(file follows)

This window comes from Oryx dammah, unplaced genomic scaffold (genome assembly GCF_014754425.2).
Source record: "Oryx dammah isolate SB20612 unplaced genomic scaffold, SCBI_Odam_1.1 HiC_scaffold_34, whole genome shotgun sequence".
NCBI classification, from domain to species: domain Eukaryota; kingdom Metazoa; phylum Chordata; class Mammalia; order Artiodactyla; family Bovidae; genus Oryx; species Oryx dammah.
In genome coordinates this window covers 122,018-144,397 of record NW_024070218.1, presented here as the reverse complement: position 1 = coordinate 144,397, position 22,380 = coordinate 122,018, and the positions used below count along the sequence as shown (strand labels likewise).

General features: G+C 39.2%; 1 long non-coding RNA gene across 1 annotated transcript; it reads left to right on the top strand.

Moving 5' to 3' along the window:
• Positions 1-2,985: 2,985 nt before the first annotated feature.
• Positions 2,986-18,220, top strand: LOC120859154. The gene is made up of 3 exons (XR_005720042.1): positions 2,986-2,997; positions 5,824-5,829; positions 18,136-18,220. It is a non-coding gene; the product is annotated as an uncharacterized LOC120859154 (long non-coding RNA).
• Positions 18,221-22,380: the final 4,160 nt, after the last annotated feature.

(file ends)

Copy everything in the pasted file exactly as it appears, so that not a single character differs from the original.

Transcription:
This window comes from Oryx dammah, unplaced genomic scaffold (genome assembly GCF_014754425.2).
Source record: "Oryx dammah isolate SB20612 unplaced genomic scaffold, SCBI_Odam_1.1 HiC_scaffold_34, whole genome shotgun sequence".
NCBI classification, from domain to species: domain Eukaryota; kingdom Metazoa; phylum Chordata; class Mammalia; order Artiodactyla; family Bovidae; genus Oryx; species Oryx dammah.
In genome coordinates this window covers 122,018-144,397 of record NW_024070218.1, presented here as the reverse complement: position 1 = coordinate 144,397, position 22,380 = coordinate 122,018, and the positions used below count along the sequence as shown (strand labels likewise).

General features: G+C 39.2%; 1 long non-coding RNA gene across 1 annotated transcript; it reads left to right on the top strand.

Moving 5' to 3' along the window:
• Positions 1-2,985: 2,985 nt before the first annotated feature.
• Positions 2,986-18,220, top strand: LOC120859154. The gene is made up of 3 exons (XR_005720042.1): positions 2,986-2,997; positions 5,824-5,829; positions 18,136-18,220. It is a non-coding gene; the product is annotated as an uncharacterized LOC120859154 (long non-coding RNA).
• Positions 18,221-22,380: the final 4,160 nt, after the last annotated feature.